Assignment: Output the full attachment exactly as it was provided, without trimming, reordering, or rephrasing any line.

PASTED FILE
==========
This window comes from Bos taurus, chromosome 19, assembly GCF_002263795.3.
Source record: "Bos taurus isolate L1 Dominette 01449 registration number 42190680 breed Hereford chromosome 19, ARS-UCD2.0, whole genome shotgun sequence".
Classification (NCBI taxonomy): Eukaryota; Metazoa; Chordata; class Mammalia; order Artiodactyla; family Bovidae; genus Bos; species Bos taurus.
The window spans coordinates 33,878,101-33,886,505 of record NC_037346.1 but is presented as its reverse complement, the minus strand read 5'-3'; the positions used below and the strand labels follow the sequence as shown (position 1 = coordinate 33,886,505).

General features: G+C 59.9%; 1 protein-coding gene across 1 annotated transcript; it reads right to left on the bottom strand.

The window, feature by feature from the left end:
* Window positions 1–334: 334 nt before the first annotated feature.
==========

This window comes from Bos taurus, chromosome 19, assembly GCF_002263795.3.
Source record: "Bos taurus isolate L1 Dominette 01449 registration number 42190680 breed Hereford chromosome 19, ARS-UCD2.0, whole genome shotgun sequence".
Classification (NCBI taxonomy): Eukaryota; Metazoa; Chordata; class Mammalia; order Artiodactyla; family Bovidae; genus Bos; species Bos taurus.
The window spans coordinates 33,878,101-33,886,505 of record NC_037346.1 but is presented as its reverse complement, the minus strand read 5'-3'; the positions used below and the strand labels follow the sequence as shown (position 1 = coordinate 33,886,505).

General features: G+C 59.9%; 1 protein-coding gene across 1 annotated transcript; it reads right to left on the bottom strand.

The window, feature by feature from the left end:
* Window positions 1–334: 334 nt before the first annotated feature.